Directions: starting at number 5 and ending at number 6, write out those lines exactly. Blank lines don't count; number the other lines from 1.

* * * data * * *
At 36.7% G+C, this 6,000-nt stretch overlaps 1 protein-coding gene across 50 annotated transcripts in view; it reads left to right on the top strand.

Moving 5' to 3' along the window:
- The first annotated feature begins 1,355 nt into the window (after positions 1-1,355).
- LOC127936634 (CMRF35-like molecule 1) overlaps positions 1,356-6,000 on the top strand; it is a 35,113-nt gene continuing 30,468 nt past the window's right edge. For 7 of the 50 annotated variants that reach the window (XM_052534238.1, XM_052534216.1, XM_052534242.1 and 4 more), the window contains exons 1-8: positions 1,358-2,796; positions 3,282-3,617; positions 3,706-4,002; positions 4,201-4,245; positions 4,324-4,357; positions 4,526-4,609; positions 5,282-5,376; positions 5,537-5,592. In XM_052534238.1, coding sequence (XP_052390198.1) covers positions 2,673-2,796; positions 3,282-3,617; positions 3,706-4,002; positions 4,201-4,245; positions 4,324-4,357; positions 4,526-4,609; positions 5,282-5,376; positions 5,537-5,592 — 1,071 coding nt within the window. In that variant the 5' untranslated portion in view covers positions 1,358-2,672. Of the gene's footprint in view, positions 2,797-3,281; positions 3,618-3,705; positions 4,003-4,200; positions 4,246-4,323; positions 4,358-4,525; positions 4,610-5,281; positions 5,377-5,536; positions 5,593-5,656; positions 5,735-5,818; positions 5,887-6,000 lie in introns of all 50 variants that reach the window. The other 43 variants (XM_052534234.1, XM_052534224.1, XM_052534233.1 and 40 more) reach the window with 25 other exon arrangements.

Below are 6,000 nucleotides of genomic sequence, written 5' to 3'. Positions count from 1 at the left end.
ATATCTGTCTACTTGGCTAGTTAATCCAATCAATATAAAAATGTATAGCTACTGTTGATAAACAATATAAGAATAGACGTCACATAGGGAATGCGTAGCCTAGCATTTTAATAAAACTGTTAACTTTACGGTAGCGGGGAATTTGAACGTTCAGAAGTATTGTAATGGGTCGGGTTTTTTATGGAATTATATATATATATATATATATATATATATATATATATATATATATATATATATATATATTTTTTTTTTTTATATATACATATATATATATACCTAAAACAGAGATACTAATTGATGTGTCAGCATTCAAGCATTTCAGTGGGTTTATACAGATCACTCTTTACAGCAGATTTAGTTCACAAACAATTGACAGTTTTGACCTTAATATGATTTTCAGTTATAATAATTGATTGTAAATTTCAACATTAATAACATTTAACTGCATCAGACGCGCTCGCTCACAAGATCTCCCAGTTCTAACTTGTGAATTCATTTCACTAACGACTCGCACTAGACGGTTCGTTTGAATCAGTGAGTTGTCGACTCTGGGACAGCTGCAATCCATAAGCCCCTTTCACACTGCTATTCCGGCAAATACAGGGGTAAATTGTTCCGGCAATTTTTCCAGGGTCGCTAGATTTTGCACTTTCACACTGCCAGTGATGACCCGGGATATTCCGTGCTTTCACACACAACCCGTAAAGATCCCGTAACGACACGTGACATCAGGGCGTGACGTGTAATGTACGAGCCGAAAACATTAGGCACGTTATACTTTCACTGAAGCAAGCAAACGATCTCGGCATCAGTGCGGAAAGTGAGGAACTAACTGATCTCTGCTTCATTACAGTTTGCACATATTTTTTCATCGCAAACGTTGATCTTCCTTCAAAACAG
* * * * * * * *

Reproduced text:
Below are 6,000 nucleotides of genomic sequence, written 5' to 3'. Positions count from 1 at the left end.
ATATCTGTCTACTTGGCTAGTTAATCCAATCAATATAAAAATGTATAGCTACTGTTGATAAACAATATAAGAATAGACGTCACATAGGGAATGCGTAGCCTAGCATTTTAATAAAACTGTTAACTTTACGGTAGCGGGGAATTTGAACGTTCAGAAGTATTGTAATGGGTCGGGTTTTTTATGGAATTATATATATATATATATATATATATATATATATATATATATATATATATATATATATATTTTTTTTTTTTATATATACATATATATATATACCTAAAACAGAGATACTAATTGATGTGTCAGCATTCAAGCATTTCAGTGGGTTTATACAGATCACTCTTTACAGCAGATTTAGTTCACAAACAATTGACAGTTTTGACCTTAATATGATTTTCAGTTATAATAATTGATTGTAAATTTCAACATTAATAACATTTAACTGCATCAGACGCGCTCGCTCACAAGATCTCCCAGTTCTAACTTGTGAATTCATTTCACTAACGACTCGCACTAGACGGTTCGTTTGAATCAGTGAGTTGTCGACTCTGGGACAGCTGCAATCCATAAGCCCCTTTCACACTGCTATTCCGGCAAATACAGGGGTAAATTGTTCCGGCAATTTTTCCAGGGTCGCTAGATTTTGCACTTTCACACTGCCAGTGATGACCCGGGATATTCCGTGCTTTCACACACAACCCGTAAAGATCCCGTAACGACACGTGACATCAGGGCGTGACGTGTAATGTACGAGCCGAAAACATTAGGCACGTTATACTTTCACTGAAGCAAGCAAACGATCTCGGCATCAGTGCGGAAAGTGAGGAACTAACTGATCTCTGCTTCATTACAGTTTGCACATATTTTTTCATCGCAAACGTTGATCTTCCTTCAAAACAG